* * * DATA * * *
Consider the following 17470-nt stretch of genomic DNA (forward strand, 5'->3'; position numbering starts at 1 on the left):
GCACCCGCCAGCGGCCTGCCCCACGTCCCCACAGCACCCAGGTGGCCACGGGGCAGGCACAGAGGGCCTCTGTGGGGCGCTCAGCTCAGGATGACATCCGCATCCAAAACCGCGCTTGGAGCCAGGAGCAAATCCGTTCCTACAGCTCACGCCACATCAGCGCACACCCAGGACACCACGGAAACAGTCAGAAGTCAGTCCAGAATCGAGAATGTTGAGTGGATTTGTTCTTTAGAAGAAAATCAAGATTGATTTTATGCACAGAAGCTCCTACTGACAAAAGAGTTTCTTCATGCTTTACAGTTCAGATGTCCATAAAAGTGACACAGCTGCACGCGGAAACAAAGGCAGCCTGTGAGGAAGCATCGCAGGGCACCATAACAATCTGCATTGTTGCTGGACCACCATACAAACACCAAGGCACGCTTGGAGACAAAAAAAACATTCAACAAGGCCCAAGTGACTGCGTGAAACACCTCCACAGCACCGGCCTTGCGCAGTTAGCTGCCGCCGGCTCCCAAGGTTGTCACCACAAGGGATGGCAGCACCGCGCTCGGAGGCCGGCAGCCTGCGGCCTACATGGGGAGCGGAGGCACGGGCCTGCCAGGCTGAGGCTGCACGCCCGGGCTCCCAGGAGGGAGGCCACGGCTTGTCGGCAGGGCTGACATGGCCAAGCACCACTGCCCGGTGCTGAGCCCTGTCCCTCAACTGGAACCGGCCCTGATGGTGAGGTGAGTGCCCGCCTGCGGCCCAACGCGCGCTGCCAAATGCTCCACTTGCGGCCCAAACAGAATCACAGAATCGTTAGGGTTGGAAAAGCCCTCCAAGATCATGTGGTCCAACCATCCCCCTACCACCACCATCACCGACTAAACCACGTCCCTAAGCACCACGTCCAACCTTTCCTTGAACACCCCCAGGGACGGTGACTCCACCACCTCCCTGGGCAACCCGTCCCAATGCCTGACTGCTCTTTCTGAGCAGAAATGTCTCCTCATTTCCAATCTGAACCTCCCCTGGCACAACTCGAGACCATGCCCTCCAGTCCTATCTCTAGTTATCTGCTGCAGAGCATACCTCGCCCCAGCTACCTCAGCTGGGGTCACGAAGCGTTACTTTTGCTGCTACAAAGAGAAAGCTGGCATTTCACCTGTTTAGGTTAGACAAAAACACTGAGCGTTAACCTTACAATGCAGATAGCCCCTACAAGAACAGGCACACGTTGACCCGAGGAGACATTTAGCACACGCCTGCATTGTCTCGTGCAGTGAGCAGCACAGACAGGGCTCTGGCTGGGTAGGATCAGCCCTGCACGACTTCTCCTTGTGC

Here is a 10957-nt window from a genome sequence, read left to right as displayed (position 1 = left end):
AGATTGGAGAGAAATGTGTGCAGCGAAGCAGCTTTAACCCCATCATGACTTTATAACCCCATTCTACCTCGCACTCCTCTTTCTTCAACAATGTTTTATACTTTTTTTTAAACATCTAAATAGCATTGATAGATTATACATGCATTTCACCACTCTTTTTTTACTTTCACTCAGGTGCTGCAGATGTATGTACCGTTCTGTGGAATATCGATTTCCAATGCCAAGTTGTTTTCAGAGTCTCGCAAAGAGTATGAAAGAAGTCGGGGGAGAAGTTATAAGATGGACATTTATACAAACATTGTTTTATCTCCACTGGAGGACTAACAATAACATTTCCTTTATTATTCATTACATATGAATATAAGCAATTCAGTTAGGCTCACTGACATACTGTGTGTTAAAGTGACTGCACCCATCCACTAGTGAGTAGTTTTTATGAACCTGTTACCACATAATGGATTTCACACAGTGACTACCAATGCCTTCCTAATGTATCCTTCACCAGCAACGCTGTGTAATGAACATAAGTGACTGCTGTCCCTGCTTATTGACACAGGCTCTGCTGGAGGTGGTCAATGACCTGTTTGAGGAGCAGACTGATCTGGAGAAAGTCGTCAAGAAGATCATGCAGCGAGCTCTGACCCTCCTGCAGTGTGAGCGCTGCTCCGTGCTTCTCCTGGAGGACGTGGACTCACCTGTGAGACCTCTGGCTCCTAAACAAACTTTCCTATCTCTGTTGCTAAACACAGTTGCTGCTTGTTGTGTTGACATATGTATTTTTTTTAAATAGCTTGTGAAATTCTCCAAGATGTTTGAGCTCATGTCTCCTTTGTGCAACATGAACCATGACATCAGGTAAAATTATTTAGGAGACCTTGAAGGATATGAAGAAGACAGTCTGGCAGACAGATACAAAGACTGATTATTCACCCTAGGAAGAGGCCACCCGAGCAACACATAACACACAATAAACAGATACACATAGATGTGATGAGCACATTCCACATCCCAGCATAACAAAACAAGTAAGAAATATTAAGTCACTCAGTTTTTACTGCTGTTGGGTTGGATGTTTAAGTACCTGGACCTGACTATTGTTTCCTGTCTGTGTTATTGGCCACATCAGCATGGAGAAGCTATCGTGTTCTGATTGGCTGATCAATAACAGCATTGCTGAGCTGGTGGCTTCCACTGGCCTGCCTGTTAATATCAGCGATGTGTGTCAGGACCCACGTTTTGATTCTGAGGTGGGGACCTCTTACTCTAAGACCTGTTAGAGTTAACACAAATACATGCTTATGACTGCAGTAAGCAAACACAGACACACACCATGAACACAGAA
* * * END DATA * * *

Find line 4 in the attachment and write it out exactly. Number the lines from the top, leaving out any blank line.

AGATTGGAGAGAAATGTGTGCAGCGAAGCAGCTTTAACCCCATCATGACTTTATAACCCCATTCTACCTCGCACTCCTCTTTCTTCAACAATGTTTTATACTTTTTTTTAAACATCTAAATAGCATTGATAGATTATACATGCATTTCACCACTCTTTTTTTACTTTCACTCAGGTGCTGCAGATGTATGTACCGTTCTGTGGAATATCGATTTCCAATGCCAAGTTGTTTTCAGAGTCTCGCAAAGAGTATGAAAGAAGTCGGGGGAGAAGTTATAAGATGGACATTTATACAAACATTGTTTTATCTCCACTGGAGGACTAACAATAACATTTCCTTTATTATTCATTACATATGAATATAAGCAATTCAGTTAGGCTCACTGACATACTGTGTGTTAAAGTGACTGCACCCATCCACTAGTGAGTAGTTTTTATGAACCTGTTACCACATAATGGATTTCACACAGTGACTACCAATGCCTTCCTAATGTATCCTTCACCAGCAACGCTGTGTAATGAACATAAGTGACTGCTGTCCCTGCTTATTGACACAGGCTCTGCTGGAGGTGGTCAATGACCTGTTTGAGGAGCAGACTGATCTGGAGAAAGTCGTCAAGAAGATCATGCAGCGAGCTCTGACCCTCCTGCAGTGTGAGCGCTGCTCCGTGCTTCTCCTGGAGGACGTGGACTCACCTGTGAGACCTCTGGCTCCTAAACAAACTTTCCTATCTCTGTTGCTAAACACAGTTGCTGCTTGTTGTGTTGACATATGTATTTTTTTTAAATAGCTTGTGAAATTCTCCAAGATGTTTGAGCTCATGTCTCCTTTGTGCAACATGAACCATGACATCAGGTAAAATTATTTAGGAGACCTTGAAGGATATGAAGAAGACAGTCTGGCAGACAGATACAAAGACTGATTATTCACCCTAGGAAGAGGCCACCCGAGCAACACATAACACACAATAAACAGATACACATAGATGTGATGAGCACATTCCACATCCCAGCATAACAAAACAAGTAAGAAATATTAAGTCACTCAGTTTTTACTGCTGTTGGGTTGGATGTTTAAGTACCTGGACCTGACTATTGTTTCCTGTCTGTGTTATTGGCCACATCAGCATGGAGAAGCTATCGTGTTCTGATTGGCTGATCAATAACAGCATTGCTGAGCTGGTGGCTTCCACTGGCCTGCCTGTTAATATCAGCGATGTGTGTCAGGACCCACGTTTTGATTCTGAGGTGGGGACCTCTTACTCTAAGACCTGTTAGAGTTAACACAAATACATGCTTATGACTGCAGTAAGCAAACACAGACACACACCATGAACACAGAA